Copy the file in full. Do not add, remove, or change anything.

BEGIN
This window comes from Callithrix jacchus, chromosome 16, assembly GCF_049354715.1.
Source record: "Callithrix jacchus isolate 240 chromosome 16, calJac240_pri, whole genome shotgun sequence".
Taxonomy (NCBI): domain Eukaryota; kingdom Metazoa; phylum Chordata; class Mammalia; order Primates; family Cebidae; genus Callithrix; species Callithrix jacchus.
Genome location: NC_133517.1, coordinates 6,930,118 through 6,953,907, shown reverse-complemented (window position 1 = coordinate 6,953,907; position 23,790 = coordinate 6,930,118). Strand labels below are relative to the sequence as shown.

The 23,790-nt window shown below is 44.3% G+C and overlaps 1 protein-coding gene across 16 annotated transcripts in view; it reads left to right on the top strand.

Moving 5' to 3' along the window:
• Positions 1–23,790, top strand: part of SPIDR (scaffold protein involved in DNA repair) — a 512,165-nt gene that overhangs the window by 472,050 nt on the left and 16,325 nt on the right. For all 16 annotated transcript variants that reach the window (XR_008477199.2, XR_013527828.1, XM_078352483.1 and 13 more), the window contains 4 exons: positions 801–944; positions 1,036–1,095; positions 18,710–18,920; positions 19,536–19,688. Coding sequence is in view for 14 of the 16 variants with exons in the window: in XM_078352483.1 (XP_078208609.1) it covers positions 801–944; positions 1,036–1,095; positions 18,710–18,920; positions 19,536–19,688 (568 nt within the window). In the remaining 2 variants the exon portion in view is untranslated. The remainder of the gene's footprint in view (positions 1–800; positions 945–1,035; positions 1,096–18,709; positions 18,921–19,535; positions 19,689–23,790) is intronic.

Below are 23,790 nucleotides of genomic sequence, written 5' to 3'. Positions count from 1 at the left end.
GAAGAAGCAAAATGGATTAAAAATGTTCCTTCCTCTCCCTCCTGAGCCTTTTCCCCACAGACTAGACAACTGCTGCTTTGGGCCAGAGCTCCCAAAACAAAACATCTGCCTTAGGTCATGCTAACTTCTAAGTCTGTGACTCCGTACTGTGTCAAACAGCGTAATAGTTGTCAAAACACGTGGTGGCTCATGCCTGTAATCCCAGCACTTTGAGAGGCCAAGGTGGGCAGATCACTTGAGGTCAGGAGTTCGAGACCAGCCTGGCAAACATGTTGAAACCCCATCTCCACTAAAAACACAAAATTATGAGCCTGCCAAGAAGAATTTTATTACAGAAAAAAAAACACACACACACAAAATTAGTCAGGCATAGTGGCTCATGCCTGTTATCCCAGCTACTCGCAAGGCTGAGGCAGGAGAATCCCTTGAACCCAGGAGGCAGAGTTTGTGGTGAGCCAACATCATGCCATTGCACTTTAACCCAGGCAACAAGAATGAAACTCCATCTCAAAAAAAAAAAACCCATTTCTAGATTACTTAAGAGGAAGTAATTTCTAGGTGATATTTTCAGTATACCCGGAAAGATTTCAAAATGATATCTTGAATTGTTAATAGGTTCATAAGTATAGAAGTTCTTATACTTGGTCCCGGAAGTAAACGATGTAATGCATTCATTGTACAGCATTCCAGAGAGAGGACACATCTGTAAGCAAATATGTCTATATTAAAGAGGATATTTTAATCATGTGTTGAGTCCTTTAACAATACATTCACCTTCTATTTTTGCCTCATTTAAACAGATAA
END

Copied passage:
This window comes from Callithrix jacchus, chromosome 16, assembly GCF_049354715.1.
Source record: "Callithrix jacchus isolate 240 chromosome 16, calJac240_pri, whole genome shotgun sequence".
Taxonomy (NCBI): domain Eukaryota; kingdom Metazoa; phylum Chordata; class Mammalia; order Primates; family Cebidae; genus Callithrix; species Callithrix jacchus.
Genome location: NC_133517.1, coordinates 6,930,118 through 6,953,907, shown reverse-complemented (window position 1 = coordinate 6,953,907; position 23,790 = coordinate 6,930,118). Strand labels below are relative to the sequence as shown.

The 23,790-nt window shown below is 44.3% G+C and overlaps 1 protein-coding gene across 16 annotated transcripts in view; it reads left to right on the top strand.

Moving 5' to 3' along the window:
• Positions 1–23,790, top strand: part of SPIDR (scaffold protein involved in DNA repair) — a 512,165-nt gene that overhangs the window by 472,050 nt on the left and 16,325 nt on the right. For all 16 annotated transcript variants that reach the window (XR_008477199.2, XR_013527828.1, XM_078352483.1 and 13 more), the window contains 4 exons: positions 801–944; positions 1,036–1,095; positions 18,710–18,920; positions 19,536–19,688. Coding sequence is in view for 14 of the 16 variants with exons in the window: in XM_078352483.1 (XP_078208609.1) it covers positions 801–944; positions 1,036–1,095; positions 18,710–18,920; positions 19,536–19,688 (568 nt within the window). In the remaining 2 variants the exon portion in view is untranslated. The remainder of the gene's footprint in view (positions 1–800; positions 945–1,035; positions 1,096–18,709; positions 18,921–19,535; positions 19,689–23,790) is intronic.

Below are 23,790 nucleotides of genomic sequence, written 5' to 3'. Positions count from 1 at the left end.
GAAGAAGCAAAATGGATTAAAAATGTTCCTTCCTCTCCCTCCTGAGCCTTTTCCCCACAGACTAGACAACTGCTGCTTTGGGCCAGAGCTCCCAAAACAAAACATCTGCCTTAGGTCATGCTAACTTCTAAGTCTGTGACTCCGTACTGTGTCAAACAGCGTAATAGTTGTCAAAACACGTGGTGGCTCATGCCTGTAATCCCAGCACTTTGAGAGGCCAAGGTGGGCAGATCACTTGAGGTCAGGAGTTCGAGACCAGCCTGGCAAACATGTTGAAACCCCATCTCCACTAAAAACACAAAATTATGAGCCTGCCAAGAAGAATTTTATTACAGAAAAAAAAACACACACACACAAAATTAGTCAGGCATAGTGGCTCATGCCTGTTATCCCAGCTACTCGCAAGGCTGAGGCAGGAGAATCCCTTGAACCCAGGAGGCAGAGTTTGTGGTGAGCCAACATCATGCCATTGCACTTTAACCCAGGCAACAAGAATGAAACTCCATCTCAAAAAAAAAAAACCCATTTCTAGATTACTTAAGAGGAAGTAATTTCTAGGTGATATTTTCAGTATACCCGGAAAGATTTCAAAATGATATCTTGAATTGTTAATAGGTTCATAAGTATAGAAGTTCTTATACTTGGTCCCGGAAGTAAACGATGTAATGCATTCATTGTACAGCATTCCAGAGAGAGGACACATCTGTAAGCAAATATGTCTATATTAAAGAGGATATTTTAATCATGTGTTGAGTCCTTTAACAATACATTCACCTTCTATTTTTGCCTCATTTAAACAGATAA